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Steering Knuckle

We have 179 Items for Steering Knuckle In-stock.

If you think that professional race car drivers are the only ones who need a superior steering system because of what they do, then you should try driving a vehicle with poor steering in a road loaded with vehicles. It's going to be a miracle if you can get out of there unscathed and without feeling any stress at all. So if this scenario is not the ideal picture for your everyday driving, you should make the necessary replacements to your faulty parts. And that includes your vehicle's bad Steering Knuckle. Since steering is an important factor in preserving your safety while driving, you must quickly replace this worn out component. And this task won't be that hard since aftermarket products are capable replacement for your factory-installed component. A Steering Knuckle is made from heavy-duty materials that can help it outlast the everyday wear and tear. Not only that, it can also directly substitute your stock component saving you from making costly vehicle modifications just to guarantee a perfect fit. But aside from this, its OEM-fit also makes its installation a breeze. So even if you don't hire someone else to help you, you're confident that you can successfully do this task on your own. Even if you're not a race car driver, it's important that you have an excellent steering system installed in your car. So if a busted Steering Knuckle prevents you from getting that, be sure to replace it with a premium-quality component from Auto Parts Warehouse.

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Buy a New Steering Knuckle and Steer Around Like a Boss

Key suspension components allow your car to turn left and right with ease. They maintain stability for the wheels, tires, and other suspension parts. One of which is the steering knuckle?a suspension part rarely mentioned but is very vital for wheel alignment. Read on to know how to find the a good steering knuckle replacement if the one in your car is already worn out.

The best type of steering knuckle

Simply put, the best type of steering knuckle is the one that's compatible to your car. If you're going to look around for a replacement, you should mention your car's exact make, model, and year. Another way to look for that's fast and convenient is through an aftermarket website. You can easily find an exact replacement by using the same car info.

The common design of a steering knuckle is "direct cross" for almost all cars. Since they look the same, they will only vary in size. Aside from this, steel is also the most common material used in manufacturing a steering knuckle. When you do find a replacement, make sure that measurement is correct so it will fit well along with the other parts. It's one thing to see a part that looks the same, but it's a different problem when the size is incorrect.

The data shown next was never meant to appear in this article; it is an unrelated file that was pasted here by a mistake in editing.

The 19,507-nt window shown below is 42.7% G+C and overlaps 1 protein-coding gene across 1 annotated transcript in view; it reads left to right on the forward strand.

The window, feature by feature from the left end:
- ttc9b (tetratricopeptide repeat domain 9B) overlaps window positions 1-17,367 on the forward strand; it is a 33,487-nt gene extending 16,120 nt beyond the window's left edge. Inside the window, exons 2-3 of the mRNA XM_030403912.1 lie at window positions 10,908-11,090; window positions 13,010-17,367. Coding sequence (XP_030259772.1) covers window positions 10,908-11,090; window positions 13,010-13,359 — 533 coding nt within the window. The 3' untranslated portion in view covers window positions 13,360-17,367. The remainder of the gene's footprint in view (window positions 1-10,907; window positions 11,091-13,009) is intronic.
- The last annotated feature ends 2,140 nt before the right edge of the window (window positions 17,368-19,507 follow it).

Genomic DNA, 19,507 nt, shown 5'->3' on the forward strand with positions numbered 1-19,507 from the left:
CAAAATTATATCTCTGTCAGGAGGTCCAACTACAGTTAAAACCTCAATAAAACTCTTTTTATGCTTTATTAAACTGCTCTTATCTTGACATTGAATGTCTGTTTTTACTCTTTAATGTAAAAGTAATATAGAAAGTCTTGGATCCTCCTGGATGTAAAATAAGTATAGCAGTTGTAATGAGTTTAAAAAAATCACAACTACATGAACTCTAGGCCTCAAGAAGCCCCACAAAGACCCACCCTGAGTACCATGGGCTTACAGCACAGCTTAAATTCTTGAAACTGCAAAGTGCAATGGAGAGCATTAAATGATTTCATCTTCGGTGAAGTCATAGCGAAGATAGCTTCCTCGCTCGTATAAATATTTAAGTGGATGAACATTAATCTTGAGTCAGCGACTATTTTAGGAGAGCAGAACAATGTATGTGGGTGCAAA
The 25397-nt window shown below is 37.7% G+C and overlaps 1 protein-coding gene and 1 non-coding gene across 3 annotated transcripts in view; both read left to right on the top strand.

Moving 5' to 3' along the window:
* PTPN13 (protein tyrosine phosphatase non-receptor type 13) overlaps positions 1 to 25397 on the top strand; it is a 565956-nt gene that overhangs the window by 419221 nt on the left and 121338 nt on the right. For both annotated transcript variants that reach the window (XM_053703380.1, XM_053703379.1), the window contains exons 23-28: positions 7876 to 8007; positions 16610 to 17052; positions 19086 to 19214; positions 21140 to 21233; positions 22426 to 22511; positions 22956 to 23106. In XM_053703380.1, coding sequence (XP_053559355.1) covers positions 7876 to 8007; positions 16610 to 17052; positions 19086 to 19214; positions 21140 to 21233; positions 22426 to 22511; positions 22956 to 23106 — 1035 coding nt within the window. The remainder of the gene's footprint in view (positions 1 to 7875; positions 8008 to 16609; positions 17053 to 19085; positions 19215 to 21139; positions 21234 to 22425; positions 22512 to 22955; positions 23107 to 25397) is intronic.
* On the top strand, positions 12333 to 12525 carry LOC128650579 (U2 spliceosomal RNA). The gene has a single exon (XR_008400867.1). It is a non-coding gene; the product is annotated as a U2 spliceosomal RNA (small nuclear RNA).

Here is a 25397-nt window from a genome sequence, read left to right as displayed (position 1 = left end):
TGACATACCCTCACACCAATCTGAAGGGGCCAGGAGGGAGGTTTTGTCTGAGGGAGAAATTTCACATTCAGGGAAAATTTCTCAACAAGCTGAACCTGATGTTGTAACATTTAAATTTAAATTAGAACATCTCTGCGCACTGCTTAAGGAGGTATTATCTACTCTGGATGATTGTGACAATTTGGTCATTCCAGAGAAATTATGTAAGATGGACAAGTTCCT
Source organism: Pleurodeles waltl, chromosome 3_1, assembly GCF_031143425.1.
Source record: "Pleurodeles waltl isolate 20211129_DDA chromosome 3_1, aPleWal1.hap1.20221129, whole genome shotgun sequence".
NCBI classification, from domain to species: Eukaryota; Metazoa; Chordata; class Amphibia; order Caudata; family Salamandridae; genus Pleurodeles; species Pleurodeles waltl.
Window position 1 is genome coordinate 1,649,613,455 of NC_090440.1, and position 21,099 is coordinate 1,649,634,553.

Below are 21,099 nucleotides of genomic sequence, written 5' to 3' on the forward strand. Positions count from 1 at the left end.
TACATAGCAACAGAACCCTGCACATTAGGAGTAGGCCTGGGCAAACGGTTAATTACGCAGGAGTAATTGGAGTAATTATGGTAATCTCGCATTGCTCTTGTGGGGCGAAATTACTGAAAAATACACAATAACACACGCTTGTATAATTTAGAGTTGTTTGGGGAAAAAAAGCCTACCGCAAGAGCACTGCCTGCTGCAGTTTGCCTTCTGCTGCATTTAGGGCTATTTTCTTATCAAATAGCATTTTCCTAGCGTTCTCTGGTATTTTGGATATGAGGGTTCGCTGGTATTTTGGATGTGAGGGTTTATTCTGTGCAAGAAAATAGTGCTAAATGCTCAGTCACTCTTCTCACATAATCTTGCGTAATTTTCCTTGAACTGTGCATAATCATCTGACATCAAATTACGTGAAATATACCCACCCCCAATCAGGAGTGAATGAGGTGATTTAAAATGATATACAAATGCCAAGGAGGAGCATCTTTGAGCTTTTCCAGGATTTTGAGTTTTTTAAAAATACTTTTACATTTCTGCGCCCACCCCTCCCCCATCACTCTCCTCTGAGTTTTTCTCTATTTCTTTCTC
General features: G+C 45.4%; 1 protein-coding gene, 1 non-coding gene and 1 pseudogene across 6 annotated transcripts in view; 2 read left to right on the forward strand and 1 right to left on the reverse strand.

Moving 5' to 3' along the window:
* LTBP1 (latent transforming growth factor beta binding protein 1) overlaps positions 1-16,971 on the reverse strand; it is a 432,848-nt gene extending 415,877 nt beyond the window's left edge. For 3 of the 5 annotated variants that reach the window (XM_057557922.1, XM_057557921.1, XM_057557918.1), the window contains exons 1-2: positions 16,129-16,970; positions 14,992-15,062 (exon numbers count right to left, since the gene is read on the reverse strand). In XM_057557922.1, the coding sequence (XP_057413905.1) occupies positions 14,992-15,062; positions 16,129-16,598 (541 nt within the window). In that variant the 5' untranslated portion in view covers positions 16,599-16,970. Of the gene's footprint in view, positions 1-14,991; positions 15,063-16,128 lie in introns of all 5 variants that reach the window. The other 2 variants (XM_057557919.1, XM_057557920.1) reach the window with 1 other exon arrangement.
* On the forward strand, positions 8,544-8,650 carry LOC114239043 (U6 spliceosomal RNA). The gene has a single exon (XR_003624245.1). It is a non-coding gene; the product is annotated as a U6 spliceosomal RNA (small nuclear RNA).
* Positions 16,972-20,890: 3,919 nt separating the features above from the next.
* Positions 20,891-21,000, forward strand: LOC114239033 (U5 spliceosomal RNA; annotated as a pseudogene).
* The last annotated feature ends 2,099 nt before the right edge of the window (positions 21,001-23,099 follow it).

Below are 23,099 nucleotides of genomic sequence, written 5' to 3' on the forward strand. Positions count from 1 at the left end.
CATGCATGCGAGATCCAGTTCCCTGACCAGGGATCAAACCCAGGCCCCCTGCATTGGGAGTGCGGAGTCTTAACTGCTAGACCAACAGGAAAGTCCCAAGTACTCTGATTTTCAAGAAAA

The cost of a steering knuckle

As mentioned, a steering knuckle is one of the parts that last very long time. That's why if you need to replace yours, prepare at least $40 for an individual piece. The best deal ranges between $120-$250, and the most it can reach is $500. You can also find a pair if you need to replace both steering knuckles of your car. These prices come with warranties to assure you of only the best quality, so you should buy from the trusted brands in the market.

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Put Power into Your Steering by Replacing Your Old Steering Knuckle

Do you feel some stiffness in your steering? Do you think that the wheels aren't aligned the same? Then this easy, step-by-step guide will teach you how to replace a steering knuckle in an easier way.

Difficulty level: Difficult

Tools checklist:

  • Floor jack
  • Jack stand
  • Impact wrench
  • Slip-joint pliers
  • Screwdriver
  • Jaw puller
  • Socket set
  • Hammer
  • New steering knuckle

Note: The type of suspension in this guide is a McPherson strut type.

Step 1: Park your car on a clean, level surface, and engage the parking brake.

Step 2: Loosen your front wheel's lug nuts, and jack the car until you can already remove the wheel and the tire.

Step 3: Place a jack stand underneath the car's solid frame close to where you are working.

Step 4: Remove the caliper from rotor, and then remove the mounting bracket. Don't let the caliper hang from the brake hose. Place it on a flat surface so it wouldn't hang from the brake hose. Remove the brake pads and slide the rotor off of the wheel hub.

Step 5: Use the screwdriver to remove the wheel hub from the axle.

Step 6: Remove the tie rod end that's attached to the steering knuckle, and the cotter pin at the bottom of the tie rod end. You can attach a jaw puller to pull the tie rod from the steering knuckle.

Step 7: Unbolt the steering knuckle from the strut assembly and from the ball joint below. By this time, the steering knuckle is completely detached.

Step 8: Attach the new steering knuckle and secure to the ball joint and strut assembly.

Step 9: Start placing the parts back until you have attached the caliper.

Step 10: Fit the wheel back into place, secure it with the lug nuts, and disengage the car's mount. Test the new steering knuckle by turning the wheel from left and right.

This entire process will take about 1 hour for an expert DIYer and 2 hours for a regular handyman.